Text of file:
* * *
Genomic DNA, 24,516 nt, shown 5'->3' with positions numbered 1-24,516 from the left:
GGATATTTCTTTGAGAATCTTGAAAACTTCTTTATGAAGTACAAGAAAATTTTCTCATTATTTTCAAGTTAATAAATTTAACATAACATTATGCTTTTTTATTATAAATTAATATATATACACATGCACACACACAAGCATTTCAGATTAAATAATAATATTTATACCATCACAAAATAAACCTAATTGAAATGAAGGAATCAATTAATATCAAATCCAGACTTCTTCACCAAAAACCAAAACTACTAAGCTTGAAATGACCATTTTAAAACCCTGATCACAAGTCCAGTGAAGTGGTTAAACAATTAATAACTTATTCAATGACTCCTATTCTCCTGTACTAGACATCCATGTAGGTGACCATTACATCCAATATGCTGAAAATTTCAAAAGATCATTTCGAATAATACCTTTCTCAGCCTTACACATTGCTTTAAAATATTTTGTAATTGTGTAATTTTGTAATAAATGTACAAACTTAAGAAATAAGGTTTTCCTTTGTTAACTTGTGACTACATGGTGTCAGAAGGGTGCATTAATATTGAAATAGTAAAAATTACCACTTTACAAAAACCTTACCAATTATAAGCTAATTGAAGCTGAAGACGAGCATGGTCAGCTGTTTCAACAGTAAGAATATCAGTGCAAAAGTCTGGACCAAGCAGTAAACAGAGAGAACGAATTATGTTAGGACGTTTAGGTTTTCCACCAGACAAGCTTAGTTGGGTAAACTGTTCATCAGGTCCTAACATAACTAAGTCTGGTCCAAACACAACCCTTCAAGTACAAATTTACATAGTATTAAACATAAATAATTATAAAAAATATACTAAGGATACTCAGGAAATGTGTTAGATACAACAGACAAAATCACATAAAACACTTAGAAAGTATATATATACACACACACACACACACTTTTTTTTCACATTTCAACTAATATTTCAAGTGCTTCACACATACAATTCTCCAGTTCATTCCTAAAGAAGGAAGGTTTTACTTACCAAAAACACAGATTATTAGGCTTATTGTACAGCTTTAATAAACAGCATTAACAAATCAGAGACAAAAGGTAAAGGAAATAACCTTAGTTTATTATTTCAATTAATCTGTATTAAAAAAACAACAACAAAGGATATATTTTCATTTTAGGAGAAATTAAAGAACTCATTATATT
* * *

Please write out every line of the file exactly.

Genomic DNA, 24,516 nt, shown 5'->3' with positions numbered 1-24,516 from the left:
GGATATTTCTTTGAGAATCTTGAAAACTTCTTTATGAAGTACAAGAAAATTTTCTCATTATTTTCAAGTTAATAAATTTAACATAACATTATGCTTTTTTATTATAAATTAATATATATACACATGCACACACACAAGCATTTCAGATTAAATAATAATATTTATACCATCACAAAATAAACCTAATTGAAATGAAGGAATCAATTAATATCAAATCCAGACTTCTTCACCAAAAACCAAAACTACTAAGCTTGAAATGACCATTTTAAAACCCTGATCACAAGTCCAGTGAAGTGGTTAAACAATTAATAACTTATTCAATGACTCCTATTCTCCTGTACTAGACATCCATGTAGGTGACCATTACATCCAATATGCTGAAAATTTCAAAAGATCATTTCGAATAATACCTTTCTCAGCCTTACACATTGCTTTAAAATATTTTGTAATTGTGTAATTTTGTAATAAATGTACAAACTTAAGAAATAAGGTTTTCCTTTGTTAACTTGTGACTACATGGTGTCAGAAGGGTGCATTAATATTGAAATAGTAAAAATTACCACTTTACAAAAACCTTACCAATTATAAGCTAATTGAAGCTGAAGACGAGCATGGTCAGCTGTTTCAACAGTAAGAATATCAGTGCAAAAGTCTGGACCAAGCAGTAAACAGAGAGAACGAATTATGTTAGGACGTTTAGGTTTTCCACCAGACAAGCTTAGTTGGGTAAACTGTTCATCAGGTCCTAACATAACTAAGTCTGGTCCAAACACAACCCTTCAAGTACAAATTTACATAGTATTAAACATAAATAATTATAAAAAATATACTAAGGATACTCAGGAAATGTGTTAGATACAACAGACAAAATCACATAAAACACTTAGAAAGTATATATATACACACACACACACACACTTTTTTTTCACATTTCAACTAATATTTCAAGTGCTTCACACATACAATTCTCCAGTTCATTCCTAAAGAAGGAAGGTTTTACTTACCAAAAACACAGATTATTAGGCTTATTGTACAGCTTTAATAAACAGCATTAACAAATCAGAGACAAAAGGTAAAGGAAATAACCTTAGTTTATTATTTCAATTAATCTGTATTAAAAAAACAACAACAAAGGATATATTTTCATTTTAGGAGAAATTAAAGAACTCATTATATT